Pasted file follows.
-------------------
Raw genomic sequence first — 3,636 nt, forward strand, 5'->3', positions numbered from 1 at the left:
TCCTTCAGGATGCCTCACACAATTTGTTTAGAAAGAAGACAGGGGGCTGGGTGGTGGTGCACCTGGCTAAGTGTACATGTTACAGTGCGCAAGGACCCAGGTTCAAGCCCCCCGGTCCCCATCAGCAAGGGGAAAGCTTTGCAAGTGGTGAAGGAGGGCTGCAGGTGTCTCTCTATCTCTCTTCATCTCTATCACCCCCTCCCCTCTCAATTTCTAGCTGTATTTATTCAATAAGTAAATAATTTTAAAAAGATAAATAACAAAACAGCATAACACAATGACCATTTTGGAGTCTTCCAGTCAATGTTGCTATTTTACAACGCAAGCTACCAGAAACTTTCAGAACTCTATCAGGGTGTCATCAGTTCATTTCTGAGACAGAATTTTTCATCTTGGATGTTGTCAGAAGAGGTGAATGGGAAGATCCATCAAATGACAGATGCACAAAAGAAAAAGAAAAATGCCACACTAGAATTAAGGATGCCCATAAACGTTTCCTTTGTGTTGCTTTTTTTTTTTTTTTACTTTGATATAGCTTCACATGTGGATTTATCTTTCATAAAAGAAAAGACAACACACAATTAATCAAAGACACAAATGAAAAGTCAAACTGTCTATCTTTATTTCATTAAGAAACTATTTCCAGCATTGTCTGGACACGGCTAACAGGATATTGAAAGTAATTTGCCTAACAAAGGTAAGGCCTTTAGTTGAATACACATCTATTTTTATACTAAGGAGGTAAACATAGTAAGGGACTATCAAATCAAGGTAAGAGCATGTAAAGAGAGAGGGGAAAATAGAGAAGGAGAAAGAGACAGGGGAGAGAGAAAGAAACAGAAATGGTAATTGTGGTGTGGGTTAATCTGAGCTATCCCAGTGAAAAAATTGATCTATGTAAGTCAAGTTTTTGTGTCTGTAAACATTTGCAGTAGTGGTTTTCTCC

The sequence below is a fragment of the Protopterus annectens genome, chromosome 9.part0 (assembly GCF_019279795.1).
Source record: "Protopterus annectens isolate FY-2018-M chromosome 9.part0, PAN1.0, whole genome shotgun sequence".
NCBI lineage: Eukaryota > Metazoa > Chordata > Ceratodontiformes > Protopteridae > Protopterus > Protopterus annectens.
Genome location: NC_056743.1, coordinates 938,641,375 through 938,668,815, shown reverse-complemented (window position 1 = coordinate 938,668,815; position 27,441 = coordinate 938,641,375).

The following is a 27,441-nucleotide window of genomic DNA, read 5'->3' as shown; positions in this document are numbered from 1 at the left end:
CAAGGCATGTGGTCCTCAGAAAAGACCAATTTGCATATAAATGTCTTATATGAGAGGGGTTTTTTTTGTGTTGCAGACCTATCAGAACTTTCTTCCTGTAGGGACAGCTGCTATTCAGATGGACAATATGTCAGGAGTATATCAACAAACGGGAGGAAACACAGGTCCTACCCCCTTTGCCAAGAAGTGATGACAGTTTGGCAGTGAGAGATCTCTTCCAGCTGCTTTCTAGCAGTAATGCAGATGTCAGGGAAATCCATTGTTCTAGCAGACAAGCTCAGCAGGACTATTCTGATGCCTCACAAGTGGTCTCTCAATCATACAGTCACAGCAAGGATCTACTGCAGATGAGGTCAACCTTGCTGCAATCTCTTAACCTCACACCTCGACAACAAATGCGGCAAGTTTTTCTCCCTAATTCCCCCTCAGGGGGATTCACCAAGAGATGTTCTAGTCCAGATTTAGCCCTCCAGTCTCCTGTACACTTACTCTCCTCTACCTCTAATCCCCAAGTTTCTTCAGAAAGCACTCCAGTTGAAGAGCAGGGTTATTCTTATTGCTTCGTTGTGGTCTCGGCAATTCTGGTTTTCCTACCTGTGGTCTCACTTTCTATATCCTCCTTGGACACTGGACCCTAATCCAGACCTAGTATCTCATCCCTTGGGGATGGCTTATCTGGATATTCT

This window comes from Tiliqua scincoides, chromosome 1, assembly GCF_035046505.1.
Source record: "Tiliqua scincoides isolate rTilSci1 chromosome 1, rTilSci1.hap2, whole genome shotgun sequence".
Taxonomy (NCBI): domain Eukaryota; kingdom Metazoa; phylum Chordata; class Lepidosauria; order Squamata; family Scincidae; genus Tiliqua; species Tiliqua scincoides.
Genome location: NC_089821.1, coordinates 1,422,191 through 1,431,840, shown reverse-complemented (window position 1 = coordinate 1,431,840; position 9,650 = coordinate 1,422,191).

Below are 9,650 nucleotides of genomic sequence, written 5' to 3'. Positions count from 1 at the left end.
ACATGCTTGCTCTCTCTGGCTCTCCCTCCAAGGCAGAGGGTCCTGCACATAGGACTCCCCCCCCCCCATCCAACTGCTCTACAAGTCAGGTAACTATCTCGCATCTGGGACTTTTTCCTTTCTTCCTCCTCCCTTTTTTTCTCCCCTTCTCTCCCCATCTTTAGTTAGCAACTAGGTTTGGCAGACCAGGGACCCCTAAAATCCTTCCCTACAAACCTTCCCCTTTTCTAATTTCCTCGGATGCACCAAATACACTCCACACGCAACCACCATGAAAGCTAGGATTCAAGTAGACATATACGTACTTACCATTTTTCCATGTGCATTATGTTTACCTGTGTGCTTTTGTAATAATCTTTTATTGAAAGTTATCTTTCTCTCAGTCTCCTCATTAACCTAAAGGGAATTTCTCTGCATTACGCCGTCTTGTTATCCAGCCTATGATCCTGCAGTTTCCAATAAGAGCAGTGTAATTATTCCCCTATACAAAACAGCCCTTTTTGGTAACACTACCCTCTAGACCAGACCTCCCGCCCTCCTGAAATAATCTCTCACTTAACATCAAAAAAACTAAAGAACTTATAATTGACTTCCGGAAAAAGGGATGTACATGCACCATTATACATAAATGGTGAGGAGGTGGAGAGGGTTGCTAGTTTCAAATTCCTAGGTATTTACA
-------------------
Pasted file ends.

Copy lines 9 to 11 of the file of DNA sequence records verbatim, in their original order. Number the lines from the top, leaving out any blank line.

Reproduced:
This window comes from Tiliqua scincoides, chromosome 1, assembly GCF_035046505.1.
Source record: "Tiliqua scincoides isolate rTilSci1 chromosome 1, rTilSci1.hap2, whole genome shotgun sequence".
Taxonomy (NCBI): domain Eukaryota; kingdom Metazoa; phylum Chordata; class Lepidosauria; order Squamata; family Scincidae; genus Tiliqua; species Tiliqua scincoides.